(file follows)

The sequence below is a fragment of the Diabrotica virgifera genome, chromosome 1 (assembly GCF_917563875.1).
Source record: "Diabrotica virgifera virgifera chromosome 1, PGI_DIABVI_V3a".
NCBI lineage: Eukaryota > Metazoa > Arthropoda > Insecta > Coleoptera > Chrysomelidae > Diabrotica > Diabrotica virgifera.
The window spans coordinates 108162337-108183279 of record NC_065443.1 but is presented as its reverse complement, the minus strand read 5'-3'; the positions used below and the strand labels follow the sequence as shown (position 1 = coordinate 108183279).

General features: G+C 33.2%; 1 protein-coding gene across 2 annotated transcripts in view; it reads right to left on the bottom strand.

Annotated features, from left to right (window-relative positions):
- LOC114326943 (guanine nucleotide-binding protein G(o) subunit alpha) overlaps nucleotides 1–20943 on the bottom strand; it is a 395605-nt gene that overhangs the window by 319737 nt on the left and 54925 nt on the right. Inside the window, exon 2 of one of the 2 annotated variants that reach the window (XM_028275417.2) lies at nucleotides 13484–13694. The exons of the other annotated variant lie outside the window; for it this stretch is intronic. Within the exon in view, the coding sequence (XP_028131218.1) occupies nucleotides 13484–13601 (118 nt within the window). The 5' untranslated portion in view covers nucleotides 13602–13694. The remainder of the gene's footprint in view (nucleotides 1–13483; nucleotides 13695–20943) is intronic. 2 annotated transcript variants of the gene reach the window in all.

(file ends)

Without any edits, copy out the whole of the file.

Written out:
The sequence below is a fragment of the Diabrotica virgifera genome, chromosome 1 (assembly GCF_917563875.1).
Source record: "Diabrotica virgifera virgifera chromosome 1, PGI_DIABVI_V3a".
NCBI lineage: Eukaryota > Metazoa > Arthropoda > Insecta > Coleoptera > Chrysomelidae > Diabrotica > Diabrotica virgifera.
The window spans coordinates 108162337-108183279 of record NC_065443.1 but is presented as its reverse complement, the minus strand read 5'-3'; the positions used below and the strand labels follow the sequence as shown (position 1 = coordinate 108183279).

General features: G+C 33.2%; 1 protein-coding gene across 2 annotated transcripts in view; it reads right to left on the bottom strand.

Annotated features, from left to right (window-relative positions):
- LOC114326943 (guanine nucleotide-binding protein G(o) subunit alpha) overlaps nucleotides 1–20943 on the bottom strand; it is a 395605-nt gene that overhangs the window by 319737 nt on the left and 54925 nt on the right. Inside the window, exon 2 of one of the 2 annotated variants that reach the window (XM_028275417.2) lies at nucleotides 13484–13694. The exons of the other annotated variant lie outside the window; for it this stretch is intronic. Within the exon in view, the coding sequence (XP_028131218.1) occupies nucleotides 13484–13601 (118 nt within the window). The 5' untranslated portion in view covers nucleotides 13602–13694. The remainder of the gene's footprint in view (nucleotides 1–13483; nucleotides 13695–20943) is intronic. 2 annotated transcript variants of the gene reach the window in all.